Joel Osteen, a celebrity preacher of the country’s biggest megachurches, will refund $4.4 million in COVID-19 catastrophe loans intended for small firms in PPP (Paycheck Protection Program) loans.
In December 2020, the church’s expenditures were scrutinized—Lakewood Church in Houston, Texas, has 368 full-time and part-time staffers, making it the country’s most prominent megachurch.
Some civil liberties groups questioned the big payouts, believing that churches should be fiscally independent of government plans, the New York Post reported.
Shutting down in-person service during COVID-19 resulted in a revenue loss, said Lakewood officials.
In response to the Houston Chronicle, Lakewood backed its choice to ask help from the Paycheck Protection Program, insisting that neither Osteen nor his wife received any of the payment.
“Like many organizations temporarily shuttered by the pandemic, this loan provided Lakewood Church short-term financial assistance in 2020 ensuring that its approximately 350 employees and their families would continue to receive a paycheck and full health care benefits,” a church spokesperson said on Friday, October 8.
Due to the COVID-19 pandemic, in-person services were halted from March 15 to October 18 and affected “its ability to collect substantial donations during those services,” according to spokesman Donald Iloff, reports the New York Post.
“It is important to note that, since 2004, Pastors Joel and Victoria Osteen have not received salaries from Lakewood Church, and the PPP funds do not provide any personal financial benefit to them, whatsoever,” he went on to say.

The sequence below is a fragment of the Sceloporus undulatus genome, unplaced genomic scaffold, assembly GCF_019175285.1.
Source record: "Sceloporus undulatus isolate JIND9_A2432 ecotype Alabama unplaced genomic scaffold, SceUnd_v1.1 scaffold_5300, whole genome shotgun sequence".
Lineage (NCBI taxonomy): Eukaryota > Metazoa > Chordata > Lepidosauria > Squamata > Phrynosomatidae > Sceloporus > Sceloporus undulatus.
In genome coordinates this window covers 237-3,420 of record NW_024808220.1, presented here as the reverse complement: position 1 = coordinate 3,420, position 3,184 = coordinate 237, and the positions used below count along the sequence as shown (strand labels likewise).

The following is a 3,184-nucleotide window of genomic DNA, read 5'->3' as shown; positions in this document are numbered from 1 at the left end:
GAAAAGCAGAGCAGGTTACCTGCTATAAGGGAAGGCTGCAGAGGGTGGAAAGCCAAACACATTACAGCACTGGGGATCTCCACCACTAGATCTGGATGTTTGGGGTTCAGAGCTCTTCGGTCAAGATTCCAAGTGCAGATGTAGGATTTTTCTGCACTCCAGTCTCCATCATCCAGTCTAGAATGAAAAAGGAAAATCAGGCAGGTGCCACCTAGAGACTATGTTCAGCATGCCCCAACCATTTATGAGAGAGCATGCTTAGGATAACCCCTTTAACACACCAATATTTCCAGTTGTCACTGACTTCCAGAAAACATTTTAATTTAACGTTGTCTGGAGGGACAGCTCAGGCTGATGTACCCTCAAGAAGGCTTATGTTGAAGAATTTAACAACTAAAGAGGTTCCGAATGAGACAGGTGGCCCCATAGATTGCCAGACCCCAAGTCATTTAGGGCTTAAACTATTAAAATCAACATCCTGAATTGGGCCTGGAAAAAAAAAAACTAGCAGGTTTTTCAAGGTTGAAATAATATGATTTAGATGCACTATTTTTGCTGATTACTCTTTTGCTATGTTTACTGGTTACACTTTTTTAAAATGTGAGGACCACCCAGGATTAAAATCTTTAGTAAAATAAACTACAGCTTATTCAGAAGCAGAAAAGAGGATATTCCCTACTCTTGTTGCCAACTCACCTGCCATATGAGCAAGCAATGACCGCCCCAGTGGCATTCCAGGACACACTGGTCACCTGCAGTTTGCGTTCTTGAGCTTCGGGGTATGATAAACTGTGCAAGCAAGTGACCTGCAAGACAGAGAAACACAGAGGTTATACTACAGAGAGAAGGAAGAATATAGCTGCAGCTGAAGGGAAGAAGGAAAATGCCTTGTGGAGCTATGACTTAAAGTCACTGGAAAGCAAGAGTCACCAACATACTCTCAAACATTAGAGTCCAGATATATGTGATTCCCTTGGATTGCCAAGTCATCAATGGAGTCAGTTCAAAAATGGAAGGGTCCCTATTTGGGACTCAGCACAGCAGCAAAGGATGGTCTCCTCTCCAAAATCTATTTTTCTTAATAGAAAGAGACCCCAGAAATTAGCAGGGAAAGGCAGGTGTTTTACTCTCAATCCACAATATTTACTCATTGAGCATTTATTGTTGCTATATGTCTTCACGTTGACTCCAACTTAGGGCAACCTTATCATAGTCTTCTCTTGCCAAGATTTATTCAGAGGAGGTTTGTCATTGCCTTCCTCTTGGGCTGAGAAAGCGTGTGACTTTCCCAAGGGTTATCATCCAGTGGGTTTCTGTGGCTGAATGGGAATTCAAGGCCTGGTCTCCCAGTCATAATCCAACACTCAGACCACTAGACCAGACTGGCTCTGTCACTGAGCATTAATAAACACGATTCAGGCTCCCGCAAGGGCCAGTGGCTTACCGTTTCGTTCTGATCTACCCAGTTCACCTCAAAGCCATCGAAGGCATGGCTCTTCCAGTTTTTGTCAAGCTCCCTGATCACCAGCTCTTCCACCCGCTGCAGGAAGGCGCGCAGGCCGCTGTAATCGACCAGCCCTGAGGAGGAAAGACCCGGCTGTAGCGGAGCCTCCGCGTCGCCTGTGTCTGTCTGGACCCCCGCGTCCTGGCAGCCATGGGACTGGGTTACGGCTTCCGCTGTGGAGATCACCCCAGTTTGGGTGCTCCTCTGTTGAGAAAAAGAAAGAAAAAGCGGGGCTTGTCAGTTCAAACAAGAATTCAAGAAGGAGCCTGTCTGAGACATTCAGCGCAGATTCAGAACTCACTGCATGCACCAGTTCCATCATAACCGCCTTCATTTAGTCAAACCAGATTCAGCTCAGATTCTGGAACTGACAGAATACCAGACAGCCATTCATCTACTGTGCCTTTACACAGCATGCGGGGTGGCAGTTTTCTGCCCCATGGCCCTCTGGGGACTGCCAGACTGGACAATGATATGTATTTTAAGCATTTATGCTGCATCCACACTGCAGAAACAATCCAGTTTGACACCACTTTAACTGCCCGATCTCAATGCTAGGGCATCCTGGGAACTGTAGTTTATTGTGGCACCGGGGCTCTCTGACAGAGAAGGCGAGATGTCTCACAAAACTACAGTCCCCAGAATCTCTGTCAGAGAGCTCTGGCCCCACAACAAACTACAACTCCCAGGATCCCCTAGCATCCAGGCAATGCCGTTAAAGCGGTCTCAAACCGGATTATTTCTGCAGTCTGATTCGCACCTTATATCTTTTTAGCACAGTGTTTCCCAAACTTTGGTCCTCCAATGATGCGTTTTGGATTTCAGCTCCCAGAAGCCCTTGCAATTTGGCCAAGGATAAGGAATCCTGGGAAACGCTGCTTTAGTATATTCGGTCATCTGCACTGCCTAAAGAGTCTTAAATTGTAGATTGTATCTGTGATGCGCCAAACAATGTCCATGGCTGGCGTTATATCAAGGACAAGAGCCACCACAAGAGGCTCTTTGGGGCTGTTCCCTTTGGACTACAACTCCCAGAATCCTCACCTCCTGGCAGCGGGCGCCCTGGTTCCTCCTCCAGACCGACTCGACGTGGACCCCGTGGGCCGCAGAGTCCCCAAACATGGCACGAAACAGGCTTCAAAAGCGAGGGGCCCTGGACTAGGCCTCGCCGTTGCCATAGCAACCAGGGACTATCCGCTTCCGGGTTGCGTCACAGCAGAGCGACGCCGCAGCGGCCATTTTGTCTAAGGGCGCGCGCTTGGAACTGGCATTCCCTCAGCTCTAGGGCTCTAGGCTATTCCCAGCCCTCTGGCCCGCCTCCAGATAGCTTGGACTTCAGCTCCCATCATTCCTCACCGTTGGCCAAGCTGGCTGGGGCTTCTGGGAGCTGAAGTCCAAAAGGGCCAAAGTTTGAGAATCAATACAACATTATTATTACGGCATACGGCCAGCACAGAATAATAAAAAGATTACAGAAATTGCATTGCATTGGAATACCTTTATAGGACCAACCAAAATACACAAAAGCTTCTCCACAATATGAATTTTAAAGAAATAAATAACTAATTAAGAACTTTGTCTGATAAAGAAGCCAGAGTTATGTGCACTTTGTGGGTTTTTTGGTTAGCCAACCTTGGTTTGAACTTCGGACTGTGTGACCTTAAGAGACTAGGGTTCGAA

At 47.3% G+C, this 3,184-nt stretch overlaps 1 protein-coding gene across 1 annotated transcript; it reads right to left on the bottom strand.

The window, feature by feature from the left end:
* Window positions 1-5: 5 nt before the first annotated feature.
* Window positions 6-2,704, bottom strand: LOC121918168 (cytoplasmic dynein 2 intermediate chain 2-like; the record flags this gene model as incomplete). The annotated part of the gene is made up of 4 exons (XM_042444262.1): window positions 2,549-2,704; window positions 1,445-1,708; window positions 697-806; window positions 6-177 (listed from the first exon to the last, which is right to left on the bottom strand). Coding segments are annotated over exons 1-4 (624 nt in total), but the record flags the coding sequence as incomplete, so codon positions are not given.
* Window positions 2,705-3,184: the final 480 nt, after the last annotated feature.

Osteen’s sermons are reported to be worth $100 million, based on their popularity over the world. After his father, founding pastor John Osteen, died in 1999, he assumed leadership of Lakewood Church.
Under the $525 billion project, which terminated in August, the Small Business Administration claimed more than 5 million loans were authorized.
Thousands of churches and other religious groups, as well as independent institutions, were among the beneficiaries.
According to the Houston Business Journal, around 1,500 religious institutions in the Houston region were accepted for PPP loans, with 20 getting over $1 million.
Shake Shack, news website Axios, and more than a dozen publicly traded businesses are among the enterprises that have returned PPP loans, which were intended to help small companies stay afloat.